(If you're really curious, the full commutator evaluates to $[L^2,J_1^2] = 4 (\mathbf L_2 \times \mathbf S_1) \cdot \mathbf L_1$.)

So, what's one to do in this situation? If you're adding up four angular momenta as $$\mathbf J = \mathbf L_1 + \mathbf L_2 + \mathbf S_1+\mathbf S_2,$$ what you'd ideally want is a joint eigenbasis of

• the total angular momentum $J^2$ and one of its components, $J_z$,
• all of the (squares of the) individual angular momenta, $L_1^2$, $L_2^2$, $S_1^2$ and $S_2^2$, as well as
• all of the (squares of the) intermediate combinations, like $L^2$, $S^2$, $J_1^2$ and $J_2^2$, as well as the intermediate-coupling operators like $(\mathbf L+\mathbf S_1)^2$ and its ilk.

The first two goals are perfectly achievable but, because the operators in the third bullet point don't all commute with each other, we need to choose a finite subset of such operators to co-diagonalize with $J^2$ and $J_z$. This is the choice that's embedded in the dichotomy between the LS and JJ couplings.

• Perhaps it could be added why we care about either the $L^2$, $S^2$ or $J_1^2$, $J_2^2$ basis in different situations. Namely atomic Hamiltonians are sometimes approximately diagonal in one basis or the other depending on the particular atom and various geometric considerations. Of course, in intermediate cases the Hamiltonian is diagonal in neither and then it is hard to label states. This could help to clarify the language of angular momenta being "coupled together" to form one or the other joint angular momenta (a language which I dislike). Oct 19, 2018 at 17:08

The sequence in which you couple angular will simplify the evaluation of matrix elements of some Hamiltonian. Thus, for instance, in constructing states of good total angular momentum $L$, it is natural to couple together the individual angular momentum $\ell_1,\ell_2\ldots$. On the other hand, to compute a spin-orbit term $\vec \ell\cdot \vec s$, it is simplest to work with single particle states with good $j$.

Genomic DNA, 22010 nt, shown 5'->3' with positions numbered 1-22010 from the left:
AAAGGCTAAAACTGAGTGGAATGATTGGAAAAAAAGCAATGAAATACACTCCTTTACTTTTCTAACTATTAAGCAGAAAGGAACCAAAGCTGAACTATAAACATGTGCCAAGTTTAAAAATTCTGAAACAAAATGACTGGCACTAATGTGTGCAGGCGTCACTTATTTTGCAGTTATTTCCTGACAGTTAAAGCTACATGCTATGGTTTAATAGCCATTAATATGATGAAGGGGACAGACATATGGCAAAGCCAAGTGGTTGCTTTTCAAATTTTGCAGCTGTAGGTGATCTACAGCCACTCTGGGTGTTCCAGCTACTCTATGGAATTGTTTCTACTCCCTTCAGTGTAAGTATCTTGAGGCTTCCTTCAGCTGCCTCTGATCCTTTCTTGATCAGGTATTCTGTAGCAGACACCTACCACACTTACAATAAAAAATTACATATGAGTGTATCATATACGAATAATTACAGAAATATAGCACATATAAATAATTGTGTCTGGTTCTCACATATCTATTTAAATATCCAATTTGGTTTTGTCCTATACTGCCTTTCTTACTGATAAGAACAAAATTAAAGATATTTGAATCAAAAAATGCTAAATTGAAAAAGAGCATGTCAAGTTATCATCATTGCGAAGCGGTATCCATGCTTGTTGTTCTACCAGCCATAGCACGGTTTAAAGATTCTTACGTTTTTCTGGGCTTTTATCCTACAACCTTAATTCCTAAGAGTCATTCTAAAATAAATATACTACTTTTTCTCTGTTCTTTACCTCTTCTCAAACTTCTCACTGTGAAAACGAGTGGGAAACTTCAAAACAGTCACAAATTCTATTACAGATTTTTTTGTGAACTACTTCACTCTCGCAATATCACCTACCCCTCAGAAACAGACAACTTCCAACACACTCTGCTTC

Coupling angular momenta is not exactly just vector addition. It involves algebraic Clebsch-Gordan coefficients and sums over intermediate states. Thus, for instance, in coupling two $s=1/2$ spins, the states $s=1,m=0$ and $s=0,m=0$ are respectively $$\textstyle\frac{1}{\sqrt{2}}\vert \textstyle\frac{1}{2},\frac{1}{2}\rangle \vert\frac{1}{2}-\frac{1}{2}\rangle \pm \frac{1}{\sqrt{2}} \vert\frac{1}{2},-\frac{1}{2}\rangle\vert\frac{1}{2},\frac{1}{2}\rangle$$ It is not enough to simply “add” the projections $m_1+m_2$ as the correct states involve sums over single particles states. In more general cases, with say $\ell_1$ and $\ell_2$, the coefficients in front of the products are not equal and will usually have different signs.

The situation becomes even more complex with three or more particles since there can be multiple values of a given total angular momentum or spin. In the case of three spin-$1/2$ particle for instance, the possible totals spins are $3/2, 1/2$ and $1/2$ again. The rules for combining states and making sure they are orthogonal are intractable using the simple vector model and require the use of Clebsch-Gordan and Racah coefficients.